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A favourable climate for renewable energies

The impetus of renewable energies in the world energy landscape is being confirmed in 2020, at the expense of fossil fuels. A positive and encouraging trend in the combat against climate change that must be strengthened rapidly.



Renewables come through the COVID-19 crisis with laurels

In July, , an analysis by the think tank Ember announced that in the first semester of 2020, Europe had for the first time produced more electricity from renewable sources than from fossil fuels. This growth stems from favourable climatic conditions, the start-up of new installations and the retreat of coal. The retreat of fossil fuels has been confirmed by the latest report from the International Energy Agency, published in November. The fall in global demand for energy caused by the COVID 19 pandemic has had a greater impact on non-renewable sources. Thanks to privileged access to networks, long-term contracts and the continued commissioning of new plants, green electricity has continued its development, reaching expected growth of almost 7% for 2020. After a downturn in the first semester of 2020, due to problems of supplies of materials and labour, renewable energy projects underwent revigorated growth in the second half of the year. This demonstrates a stronger capacity of adaptation and resilience than expected. The IEA estimates that the sector will break new records of development in 2021, with growth reaching around 10 % – boosted in particular by India and the European Union, due to the delays accorded by government policies to support REN projects.

Still more encouraging, the agency forecasts the replacement of coal by renewables, making the latter the primary source of electricity by 2025

Lower costs and voluntary action: two dynamic levers

This strong development of renewables is partly driven by a fall in costs, itself caused by economies of scale, the improvement of technologies and fierce competition in this market. A report by the United Nations Programme for the Environment (UNPE), the Collaboration Centre of the Frankfurt School-UNPE and Bloomberg NEF (BNEF), published in June 2020, analysed global investment trends in renewable energies. The cost of electricity generated by new solar power plants has fallen by 83% in the last 10 years. In 2019, investment in renewable energies, excluding major hydropower projects, was three times higher than that in fossil fuels.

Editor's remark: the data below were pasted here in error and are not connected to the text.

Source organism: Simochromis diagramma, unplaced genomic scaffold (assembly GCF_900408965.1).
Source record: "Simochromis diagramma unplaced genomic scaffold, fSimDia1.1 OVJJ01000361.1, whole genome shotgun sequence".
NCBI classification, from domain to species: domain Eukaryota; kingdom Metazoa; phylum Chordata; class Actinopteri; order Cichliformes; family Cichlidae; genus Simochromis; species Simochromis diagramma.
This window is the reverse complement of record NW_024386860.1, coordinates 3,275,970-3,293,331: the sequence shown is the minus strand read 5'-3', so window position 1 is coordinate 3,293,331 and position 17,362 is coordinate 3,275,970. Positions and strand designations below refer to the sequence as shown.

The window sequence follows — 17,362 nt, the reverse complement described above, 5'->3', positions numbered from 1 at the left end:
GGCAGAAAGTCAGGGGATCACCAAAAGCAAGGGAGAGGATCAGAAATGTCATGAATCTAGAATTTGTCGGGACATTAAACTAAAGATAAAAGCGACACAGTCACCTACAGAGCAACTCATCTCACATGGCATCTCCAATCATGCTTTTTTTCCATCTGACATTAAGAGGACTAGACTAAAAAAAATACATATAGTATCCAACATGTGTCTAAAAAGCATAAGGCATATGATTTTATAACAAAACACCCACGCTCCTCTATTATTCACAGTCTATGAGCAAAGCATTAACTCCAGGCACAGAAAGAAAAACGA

This trend has been confirmed by the financial markets. The price of shares in companies in the sector have risen steeply, with + 50% recorded for actors in the photovoltaic sector since December 2019.

Government support through incentive policies has also underpinned the development of renewable energies. Some countries have been exemplary in this direction, especially in South and Latin America where Paraguay, Uruguay and Costa Rica now obtain most of their electricity from renewable sources.

Uruguay has succeeded in carrying out a major transition, changing from one third of its production obtained from fossil fuels to, 20 years later, 36% of its production now coming from solar and wind energy, which together make up 97% of its production of renewable origin. This transition has been made possible by stable policies and incentives for investors.

On the other side of the Atlantic, Kenya has led the way in the development of renewable energies in Africa. Thanks to increasingly attractive prices in comparison to fossil fuels, strong potential and political backing, 93% of the country’s electricity is green and, in three years, the share of the population with access to electricity has risen from 63% to 75% today.

Governments should take advantage of this decisive shift

In the report issued by her institution, the Executive Director of the UNPE, Inger Andersen, encouraged governments to pursue and speed up their actions in this direction, in their economic plans for post-pandemic revitalisation.

Renewable energies are one of the most intelligent and most profitable investments that countries can make in the framework of these plans.”

This period of emergence from the health crisis can indeed be considered as a unique opportunity to accelerate the development of renewable energies. The capacity of renewables has never been stronger. Green energy encompasses the potential to create new jobs, at the service of better global health, better air quality and a tolerable climate

This challenge has apparently captured the attention of the Spanish government which, in May, presented its plan to reach carbon neutrality from now to 2050, with plans to transfer energy production from coal to renewable energies with the closure of 69% of its coal-fired plants this year.

Nonetheless, the report shows that the commitments made by governments for 2030 fall below the targets of the Paris Agreement and even below what has been invested over the last 10 years.


What about hydroelectricity?

Although the IEA report emphasised the spectacular progress made by solar and wind energy (+ 553.5% increase in capacity versus 25.6% for hydroelectricity between 2010 and 2020), hydroelectricity remains the world’s leading source of renewable energy.

The role of hydropower is essential since it is the cornerstone of the green energy system. It allows maintaining the balance of energy grids and preventing a slump when the wind ceases to blow and the sun is obscured by clouds. It’s the most flexible source and can be produced at any time of day or night, whatever the weather.

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